Many other magazines outperformed their category: Yours bucked the trend in Women’s Lifestyle (up 17.9% to 138,000), while GQ did the same in Men’s (up 12.9% to 79,000); in Women’s Fashion, the stand-outs were Vogue Australia (up 3.1% to 334,000) and Frankie (up 2.6% to 320,000); and among Computing mags, it was all about APC (up 3.8% to 108,000) and TechLife (up 17.5% to 67,000); 

View the full Magazine Readership Results

Cross Platform Audiences

Better Homes & Gardens and Australian Women’s Weekly both firmly pass the two-million mark when including all readers who access the title via print, website or app—with Cross-Platform Audiences of 2,140,000 and 2,094,000 respectively.

Overall, print clearly remains the cornerstone of magazine reach. Vogue continues to have the highest online reach overall (422,000), while only it and Gourmet Traveller so far reach more readers online than in print. The only other titles to reach less than 60% of their total Audience via print are Cosmopolitan, Reader’s Digest, Time Magazine, and The Monthly

Michele Levine, CEO, Roy Morgan Research, says:

“Magazines now reach almost 12.5 million Australians aged 14+ in print form alone. Unlike for newspapers, print remains the dominant channel through which Australians interact with magazine titles. Among the 27 titles measured across both print and online, an average 70% of audiences read the print issues.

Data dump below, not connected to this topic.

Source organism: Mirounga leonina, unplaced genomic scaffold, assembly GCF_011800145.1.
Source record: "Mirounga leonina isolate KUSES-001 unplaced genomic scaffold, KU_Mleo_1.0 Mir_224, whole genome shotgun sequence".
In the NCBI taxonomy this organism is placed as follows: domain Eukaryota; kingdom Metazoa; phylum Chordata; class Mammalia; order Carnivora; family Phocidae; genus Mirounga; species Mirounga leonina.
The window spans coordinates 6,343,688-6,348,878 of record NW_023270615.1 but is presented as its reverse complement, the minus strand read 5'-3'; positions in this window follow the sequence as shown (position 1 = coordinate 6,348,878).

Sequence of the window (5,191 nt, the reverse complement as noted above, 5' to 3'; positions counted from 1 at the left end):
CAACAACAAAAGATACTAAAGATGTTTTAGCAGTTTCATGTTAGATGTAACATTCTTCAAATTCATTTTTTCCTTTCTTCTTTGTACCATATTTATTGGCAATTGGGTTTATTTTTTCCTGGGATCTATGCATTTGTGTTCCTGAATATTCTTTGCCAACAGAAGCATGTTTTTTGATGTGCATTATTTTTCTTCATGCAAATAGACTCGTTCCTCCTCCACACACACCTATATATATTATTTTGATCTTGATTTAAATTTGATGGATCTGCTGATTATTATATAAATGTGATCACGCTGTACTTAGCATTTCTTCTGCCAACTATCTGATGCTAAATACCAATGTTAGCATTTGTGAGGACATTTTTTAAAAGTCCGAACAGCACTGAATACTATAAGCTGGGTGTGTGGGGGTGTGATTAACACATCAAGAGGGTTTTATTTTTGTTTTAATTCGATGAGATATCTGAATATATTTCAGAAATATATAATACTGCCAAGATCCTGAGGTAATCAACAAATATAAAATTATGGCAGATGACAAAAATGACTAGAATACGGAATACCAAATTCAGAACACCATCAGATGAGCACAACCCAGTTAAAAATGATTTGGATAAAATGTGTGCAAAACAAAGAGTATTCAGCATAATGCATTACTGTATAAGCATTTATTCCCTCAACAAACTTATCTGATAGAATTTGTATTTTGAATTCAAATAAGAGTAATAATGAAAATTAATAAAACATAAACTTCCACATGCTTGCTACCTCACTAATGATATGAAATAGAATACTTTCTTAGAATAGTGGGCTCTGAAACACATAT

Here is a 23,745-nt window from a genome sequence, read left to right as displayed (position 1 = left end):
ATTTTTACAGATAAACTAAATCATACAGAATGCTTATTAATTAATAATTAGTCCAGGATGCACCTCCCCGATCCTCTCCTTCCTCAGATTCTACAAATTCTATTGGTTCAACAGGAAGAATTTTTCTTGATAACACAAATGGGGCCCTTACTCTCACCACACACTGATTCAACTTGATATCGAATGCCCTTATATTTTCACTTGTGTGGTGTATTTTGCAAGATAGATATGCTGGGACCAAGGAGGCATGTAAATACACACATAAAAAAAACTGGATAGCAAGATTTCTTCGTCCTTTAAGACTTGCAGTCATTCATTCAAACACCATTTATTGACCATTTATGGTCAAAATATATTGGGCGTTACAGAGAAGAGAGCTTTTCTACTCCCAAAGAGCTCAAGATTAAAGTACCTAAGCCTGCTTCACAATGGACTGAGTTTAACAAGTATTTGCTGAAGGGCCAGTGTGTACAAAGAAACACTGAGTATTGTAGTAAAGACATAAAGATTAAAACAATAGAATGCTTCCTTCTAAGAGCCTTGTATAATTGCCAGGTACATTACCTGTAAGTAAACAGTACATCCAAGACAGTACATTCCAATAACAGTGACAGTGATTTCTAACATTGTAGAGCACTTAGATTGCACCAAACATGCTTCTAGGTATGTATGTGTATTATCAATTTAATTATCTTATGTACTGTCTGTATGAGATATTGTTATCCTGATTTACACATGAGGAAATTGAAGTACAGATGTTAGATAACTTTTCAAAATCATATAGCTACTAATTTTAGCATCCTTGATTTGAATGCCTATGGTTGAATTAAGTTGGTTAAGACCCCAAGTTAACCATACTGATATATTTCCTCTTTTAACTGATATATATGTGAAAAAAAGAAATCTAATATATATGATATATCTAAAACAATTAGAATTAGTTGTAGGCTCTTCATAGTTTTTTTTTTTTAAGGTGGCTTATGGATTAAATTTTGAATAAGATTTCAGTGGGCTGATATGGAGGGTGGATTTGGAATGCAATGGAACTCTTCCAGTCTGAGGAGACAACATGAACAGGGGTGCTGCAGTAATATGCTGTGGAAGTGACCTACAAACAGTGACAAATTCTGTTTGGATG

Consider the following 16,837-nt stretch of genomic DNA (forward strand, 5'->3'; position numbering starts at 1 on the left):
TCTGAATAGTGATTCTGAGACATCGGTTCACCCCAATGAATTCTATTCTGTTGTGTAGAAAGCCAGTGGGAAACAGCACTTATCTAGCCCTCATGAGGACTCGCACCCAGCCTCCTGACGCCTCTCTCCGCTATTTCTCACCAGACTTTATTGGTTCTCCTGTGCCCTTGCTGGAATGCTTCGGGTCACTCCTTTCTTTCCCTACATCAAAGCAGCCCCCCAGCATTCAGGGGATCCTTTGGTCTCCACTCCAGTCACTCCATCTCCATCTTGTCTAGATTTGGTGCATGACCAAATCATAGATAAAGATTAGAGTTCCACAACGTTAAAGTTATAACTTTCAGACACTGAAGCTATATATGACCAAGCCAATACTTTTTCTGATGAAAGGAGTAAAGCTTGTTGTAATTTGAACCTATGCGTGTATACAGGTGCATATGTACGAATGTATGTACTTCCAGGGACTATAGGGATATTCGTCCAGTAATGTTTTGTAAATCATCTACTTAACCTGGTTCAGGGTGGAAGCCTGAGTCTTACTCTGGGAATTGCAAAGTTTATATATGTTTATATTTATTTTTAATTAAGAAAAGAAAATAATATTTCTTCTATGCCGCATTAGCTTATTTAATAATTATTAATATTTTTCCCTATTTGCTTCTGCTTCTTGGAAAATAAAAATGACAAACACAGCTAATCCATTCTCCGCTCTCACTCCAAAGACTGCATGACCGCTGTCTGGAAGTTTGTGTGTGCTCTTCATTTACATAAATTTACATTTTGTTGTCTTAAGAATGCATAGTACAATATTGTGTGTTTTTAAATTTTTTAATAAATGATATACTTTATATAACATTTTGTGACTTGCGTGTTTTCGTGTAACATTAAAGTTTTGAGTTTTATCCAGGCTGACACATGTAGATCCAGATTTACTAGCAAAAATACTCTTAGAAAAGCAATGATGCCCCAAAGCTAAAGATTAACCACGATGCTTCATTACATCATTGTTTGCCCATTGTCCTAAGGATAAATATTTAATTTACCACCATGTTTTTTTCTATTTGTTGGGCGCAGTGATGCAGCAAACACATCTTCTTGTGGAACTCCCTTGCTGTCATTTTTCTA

“The vitality of print in the magazine industry has justified our developing and building a more granular, useable and effective way to measure and understand the readership of issues over time. As noted in May, Roy Morgan Research has collaborated with the magazine industry to deliver Magazine Audience Accumulation into the industry standard software, ASTEROID. Agencies will get their first taste of the enhanced software on August 23, with the delivery of the June 2016 database.

“Accumulation shows how a magazine’s total audience ‘accumulates’ or grows week by week  as people read their copy and pass it on to others to read. Understanding this dynamic is imperative for advertisers and agencies to maximise Return on Investment (ROI) – by optimising flighting of magazine campaigns as well as ‘being in the know’ about when to best measure ROI.

“In order to meet the demand of agencies and advertisers for more granular audience data, Roy Morgan and the publishers have worked together to build these Accumulation curves right into the industry’s most trusted dataset and most used software.” 

For comments or more information please contact:
Roy Morgan - Enquiries
Office: +61 (03) 9224 5309
askroymorgan@roymorgan.com


About Roy Morgan

Roy Morgan is the largest independent Australian research company, with offices throughout Australia, as well as in Indonesia, the United States and the United Kingdom. A full service research organisation specialising in omnibus and syndicated data, Roy Morgan has over 70 years’ experience in collecting objective, independent information on consumers.

Margin of Error

The margin of error to be allowed for in any estimate depends mainly on the number of interviews on which it is based. Margin of error gives indications of the likely range within which estimates would be 95% likely to fall, expressed as the number of percentage points above or below the actual estimate. Allowance for design effects (such as stratification and weighting) should be made as appropriate.

Sample Size

Percentage Estimate

40%-60%

25% or 75%

10% or 90%

5% or 95%

1,000

±3.0

±2.7

±1.9

±1.3

5,000

±1.4

±1.2

±0.8

±0.6

7,500

±1.1

±1.0

±0.7

±0.5

10,000

±1.0

±0.9

±0.6

±0.4

20,000

±0.7

±0.6

±0.4

±0.3

50,000

±0.4

±0.4

±0.3

±0.2